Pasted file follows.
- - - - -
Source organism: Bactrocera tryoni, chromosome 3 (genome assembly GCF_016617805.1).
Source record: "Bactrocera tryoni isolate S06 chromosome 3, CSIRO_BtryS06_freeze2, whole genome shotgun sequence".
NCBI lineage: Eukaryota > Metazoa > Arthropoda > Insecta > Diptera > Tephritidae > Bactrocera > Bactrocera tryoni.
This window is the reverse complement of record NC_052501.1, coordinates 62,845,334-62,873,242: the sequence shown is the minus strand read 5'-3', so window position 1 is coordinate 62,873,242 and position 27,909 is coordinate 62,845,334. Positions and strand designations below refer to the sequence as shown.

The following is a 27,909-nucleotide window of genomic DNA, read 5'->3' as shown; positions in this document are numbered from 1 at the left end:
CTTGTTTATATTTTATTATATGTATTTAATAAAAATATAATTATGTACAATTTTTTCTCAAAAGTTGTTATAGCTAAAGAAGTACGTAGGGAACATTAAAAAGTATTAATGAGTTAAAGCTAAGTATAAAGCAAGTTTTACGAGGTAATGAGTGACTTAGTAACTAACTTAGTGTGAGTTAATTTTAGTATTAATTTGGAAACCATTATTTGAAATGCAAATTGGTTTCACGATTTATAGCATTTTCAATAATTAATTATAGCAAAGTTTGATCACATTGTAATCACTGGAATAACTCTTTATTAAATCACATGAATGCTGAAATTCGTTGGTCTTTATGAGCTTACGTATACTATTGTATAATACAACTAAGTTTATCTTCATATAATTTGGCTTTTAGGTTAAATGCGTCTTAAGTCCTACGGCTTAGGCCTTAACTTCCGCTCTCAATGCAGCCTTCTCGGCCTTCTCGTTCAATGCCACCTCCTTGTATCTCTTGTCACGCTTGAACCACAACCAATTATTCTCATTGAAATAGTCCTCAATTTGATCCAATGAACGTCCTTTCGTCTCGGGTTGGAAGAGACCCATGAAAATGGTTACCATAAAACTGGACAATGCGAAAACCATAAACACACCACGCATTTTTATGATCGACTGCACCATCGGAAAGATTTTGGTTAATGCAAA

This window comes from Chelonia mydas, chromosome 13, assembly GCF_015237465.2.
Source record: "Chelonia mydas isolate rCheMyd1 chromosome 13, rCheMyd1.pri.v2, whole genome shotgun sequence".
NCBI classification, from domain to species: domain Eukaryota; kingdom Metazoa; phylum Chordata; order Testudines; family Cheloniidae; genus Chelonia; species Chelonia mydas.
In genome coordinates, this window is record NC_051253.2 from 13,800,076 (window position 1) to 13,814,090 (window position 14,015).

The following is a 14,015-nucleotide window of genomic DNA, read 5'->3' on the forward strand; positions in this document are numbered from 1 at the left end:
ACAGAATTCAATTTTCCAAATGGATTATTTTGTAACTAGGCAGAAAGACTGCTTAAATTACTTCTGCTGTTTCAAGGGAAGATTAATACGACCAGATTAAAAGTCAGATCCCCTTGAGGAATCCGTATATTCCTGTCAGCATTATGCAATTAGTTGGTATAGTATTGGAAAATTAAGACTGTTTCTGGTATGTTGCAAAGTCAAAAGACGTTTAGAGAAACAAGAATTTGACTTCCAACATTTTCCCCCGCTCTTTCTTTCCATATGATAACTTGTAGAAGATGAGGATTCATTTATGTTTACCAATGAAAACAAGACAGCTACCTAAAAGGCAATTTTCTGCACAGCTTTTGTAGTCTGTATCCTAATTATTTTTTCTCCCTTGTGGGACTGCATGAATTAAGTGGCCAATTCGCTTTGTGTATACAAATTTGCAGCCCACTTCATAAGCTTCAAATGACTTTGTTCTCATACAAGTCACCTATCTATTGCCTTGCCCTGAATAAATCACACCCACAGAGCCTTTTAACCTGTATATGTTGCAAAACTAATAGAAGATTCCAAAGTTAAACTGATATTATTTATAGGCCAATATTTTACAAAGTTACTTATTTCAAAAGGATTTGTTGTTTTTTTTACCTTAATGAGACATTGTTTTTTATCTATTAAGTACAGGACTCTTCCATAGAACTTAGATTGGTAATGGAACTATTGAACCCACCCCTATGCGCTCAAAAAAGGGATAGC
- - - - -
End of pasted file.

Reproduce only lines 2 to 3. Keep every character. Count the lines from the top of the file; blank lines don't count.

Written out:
Source record: "Bactrocera tryoni isolate S06 chromosome 3, CSIRO_BtryS06_freeze2, whole genome shotgun sequence".
NCBI lineage: Eukaryota > Metazoa > Arthropoda > Insecta > Diptera > Tephritidae > Bactrocera > Bactrocera tryoni.